· In Nigeria, the limited duration of the strict lockdown, coupled with resilient consumer sentiment, helped support volumes. Volume grew by high-single digits in the first half, with stable volumes in the second quarter. All categories grew double digits, with the exception of Water. Our competitive position benefited from our fully operational route to market and smooth logistics and operations, as well as the successful price adjustments implemented in 2019.

· Volume in Romania declined by low teens in the first half of the year, as the country experienced a long period of COVID-19 related restrictions, with some of them extended to mid-July. Despite these restrictions impacting beverage sales in the country, we are gaining share in Sparkling year to date.

· In Ukraine, volume decreased by mid-single digits. This resilient performance reflects the lower than average contribution from the out-of-home channel in the country as well as positive growth in Sparkling during the period.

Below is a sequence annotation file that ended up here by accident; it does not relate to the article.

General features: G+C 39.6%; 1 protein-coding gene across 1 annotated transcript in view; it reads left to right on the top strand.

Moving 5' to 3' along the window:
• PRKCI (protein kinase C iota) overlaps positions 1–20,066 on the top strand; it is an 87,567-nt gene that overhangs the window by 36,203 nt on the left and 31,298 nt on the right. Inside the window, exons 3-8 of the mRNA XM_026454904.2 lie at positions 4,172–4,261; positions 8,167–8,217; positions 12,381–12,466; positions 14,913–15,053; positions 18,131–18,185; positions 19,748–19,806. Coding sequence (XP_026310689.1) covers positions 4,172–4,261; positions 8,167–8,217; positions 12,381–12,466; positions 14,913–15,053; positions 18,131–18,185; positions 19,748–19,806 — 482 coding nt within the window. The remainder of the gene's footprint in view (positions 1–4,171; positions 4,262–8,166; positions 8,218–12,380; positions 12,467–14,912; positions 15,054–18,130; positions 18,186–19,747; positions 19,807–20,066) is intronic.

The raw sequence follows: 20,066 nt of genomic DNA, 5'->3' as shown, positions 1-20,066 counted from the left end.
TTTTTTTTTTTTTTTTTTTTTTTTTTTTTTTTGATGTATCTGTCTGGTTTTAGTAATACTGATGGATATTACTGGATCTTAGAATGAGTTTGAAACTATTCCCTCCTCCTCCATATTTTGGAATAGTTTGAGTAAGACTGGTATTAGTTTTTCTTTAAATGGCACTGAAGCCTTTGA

· The Emerging segment delivered comparable operating profit of €140.0 million, a decline of 11.1% compared to last year, leading to a 10 basis points contraction in comparable operating margin to 10.6%. The Bambi acquisition benefited the Emerging segment's comparable operating profit by €13.1 million. Volume decline, combined with unfavourable price mix driven by the pricing investments in Nigeria in the fourth quarter of 2019 and negative foreign exchange impact mainly due to the weakened Russian Rouble and Nigerian Naira, more than offset lower OPEX and favourable category mix. On a reported basis, operating profit was €140.2 million, 4.8% lower compared to the prior-year period.